"What they are doing just doesn't make sense."
Little added that Bristol Council's use of vinegar instead of glyphosate is wrong, as is a retail ban: "Vinegar is toxic to bees. Is that where we think we are going? Taking an acid and spraying it on our plants? Is that where we want to be?
"In retail, it is one of the safest and most environmentally friendly products ever been allowed out there. Whatever would replace it would be worse."
Soil Association policy director Peter Melchett said: "We need to reduce areas where weed control is necessary and encourage wildflowers and natural habitat, then where you do need to control plant growth in urban areas, steam or foam systems are very effective and some areas you will need to hand weed."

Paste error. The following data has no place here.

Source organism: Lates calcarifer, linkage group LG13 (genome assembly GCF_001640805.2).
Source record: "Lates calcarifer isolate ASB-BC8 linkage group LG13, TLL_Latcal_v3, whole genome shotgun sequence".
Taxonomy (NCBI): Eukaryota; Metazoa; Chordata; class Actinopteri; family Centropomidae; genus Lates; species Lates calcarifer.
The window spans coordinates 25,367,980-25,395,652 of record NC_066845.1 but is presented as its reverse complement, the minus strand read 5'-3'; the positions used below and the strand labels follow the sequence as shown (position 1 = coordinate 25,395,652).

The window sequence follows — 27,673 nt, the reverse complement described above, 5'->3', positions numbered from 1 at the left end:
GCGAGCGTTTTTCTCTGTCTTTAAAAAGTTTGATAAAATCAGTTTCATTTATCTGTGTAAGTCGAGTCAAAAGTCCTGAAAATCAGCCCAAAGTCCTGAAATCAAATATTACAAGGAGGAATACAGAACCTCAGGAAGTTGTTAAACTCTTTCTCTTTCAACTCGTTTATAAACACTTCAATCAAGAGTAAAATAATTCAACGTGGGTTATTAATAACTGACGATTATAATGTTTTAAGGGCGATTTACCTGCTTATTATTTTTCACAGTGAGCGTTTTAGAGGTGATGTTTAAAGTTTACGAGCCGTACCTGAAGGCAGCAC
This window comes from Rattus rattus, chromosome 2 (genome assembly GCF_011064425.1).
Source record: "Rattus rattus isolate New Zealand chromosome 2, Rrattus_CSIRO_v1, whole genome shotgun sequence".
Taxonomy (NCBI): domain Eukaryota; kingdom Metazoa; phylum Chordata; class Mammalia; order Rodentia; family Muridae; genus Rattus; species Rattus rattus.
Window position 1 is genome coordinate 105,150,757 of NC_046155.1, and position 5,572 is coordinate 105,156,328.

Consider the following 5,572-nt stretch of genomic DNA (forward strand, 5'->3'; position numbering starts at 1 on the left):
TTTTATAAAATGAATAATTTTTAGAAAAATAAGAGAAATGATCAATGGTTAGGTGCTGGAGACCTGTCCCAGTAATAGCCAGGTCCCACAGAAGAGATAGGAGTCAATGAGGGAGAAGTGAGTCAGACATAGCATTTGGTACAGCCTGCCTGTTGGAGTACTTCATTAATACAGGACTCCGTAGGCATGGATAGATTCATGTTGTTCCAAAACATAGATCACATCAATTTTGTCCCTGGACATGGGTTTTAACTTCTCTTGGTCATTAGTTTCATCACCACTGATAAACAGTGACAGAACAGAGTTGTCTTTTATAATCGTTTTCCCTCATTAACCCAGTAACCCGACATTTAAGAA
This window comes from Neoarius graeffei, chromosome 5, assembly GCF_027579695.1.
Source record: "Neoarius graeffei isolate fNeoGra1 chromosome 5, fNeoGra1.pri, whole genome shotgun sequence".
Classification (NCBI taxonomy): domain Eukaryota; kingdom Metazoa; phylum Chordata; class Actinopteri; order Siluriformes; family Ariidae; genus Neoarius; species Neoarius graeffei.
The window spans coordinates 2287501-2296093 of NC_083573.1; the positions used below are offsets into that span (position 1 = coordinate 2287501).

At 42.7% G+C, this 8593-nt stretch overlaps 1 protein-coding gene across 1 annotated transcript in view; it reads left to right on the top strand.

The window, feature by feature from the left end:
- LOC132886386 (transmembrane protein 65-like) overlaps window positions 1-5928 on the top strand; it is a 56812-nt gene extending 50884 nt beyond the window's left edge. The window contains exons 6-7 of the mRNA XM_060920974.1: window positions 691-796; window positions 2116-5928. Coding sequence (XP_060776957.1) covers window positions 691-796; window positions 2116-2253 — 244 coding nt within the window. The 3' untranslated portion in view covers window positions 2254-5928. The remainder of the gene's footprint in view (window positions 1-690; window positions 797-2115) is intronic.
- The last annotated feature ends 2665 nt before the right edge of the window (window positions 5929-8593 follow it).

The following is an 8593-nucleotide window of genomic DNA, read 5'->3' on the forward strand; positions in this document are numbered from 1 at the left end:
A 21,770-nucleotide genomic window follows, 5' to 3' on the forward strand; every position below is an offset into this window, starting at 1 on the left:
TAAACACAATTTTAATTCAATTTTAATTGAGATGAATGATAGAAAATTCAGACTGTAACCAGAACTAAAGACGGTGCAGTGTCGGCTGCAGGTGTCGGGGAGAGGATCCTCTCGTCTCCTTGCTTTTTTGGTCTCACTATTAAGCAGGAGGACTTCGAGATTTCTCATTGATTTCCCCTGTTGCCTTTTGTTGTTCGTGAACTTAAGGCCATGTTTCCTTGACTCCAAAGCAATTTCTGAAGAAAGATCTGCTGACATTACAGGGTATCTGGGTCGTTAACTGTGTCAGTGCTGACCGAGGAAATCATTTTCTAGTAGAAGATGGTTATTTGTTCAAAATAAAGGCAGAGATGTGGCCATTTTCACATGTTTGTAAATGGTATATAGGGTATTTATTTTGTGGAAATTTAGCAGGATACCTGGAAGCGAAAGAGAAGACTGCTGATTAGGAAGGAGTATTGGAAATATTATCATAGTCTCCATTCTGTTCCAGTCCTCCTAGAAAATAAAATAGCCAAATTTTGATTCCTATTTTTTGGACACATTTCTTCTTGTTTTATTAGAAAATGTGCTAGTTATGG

He claimed those methods could be cost effective: "If you have a reasonable area to cover a steam/foam system is quite cheap to run after capital costs."
He added the Soil Association was against councils using vinegar as a weed killer: "Vinegar is used in organic systems but I'm not sure it is suitable for large-scale use in urban areas compared to steam or foam."
A Greenpeace survey found German retailers are dropping glyphosate but in the UK only Waitrose has dropped glyphosate-based Roundup.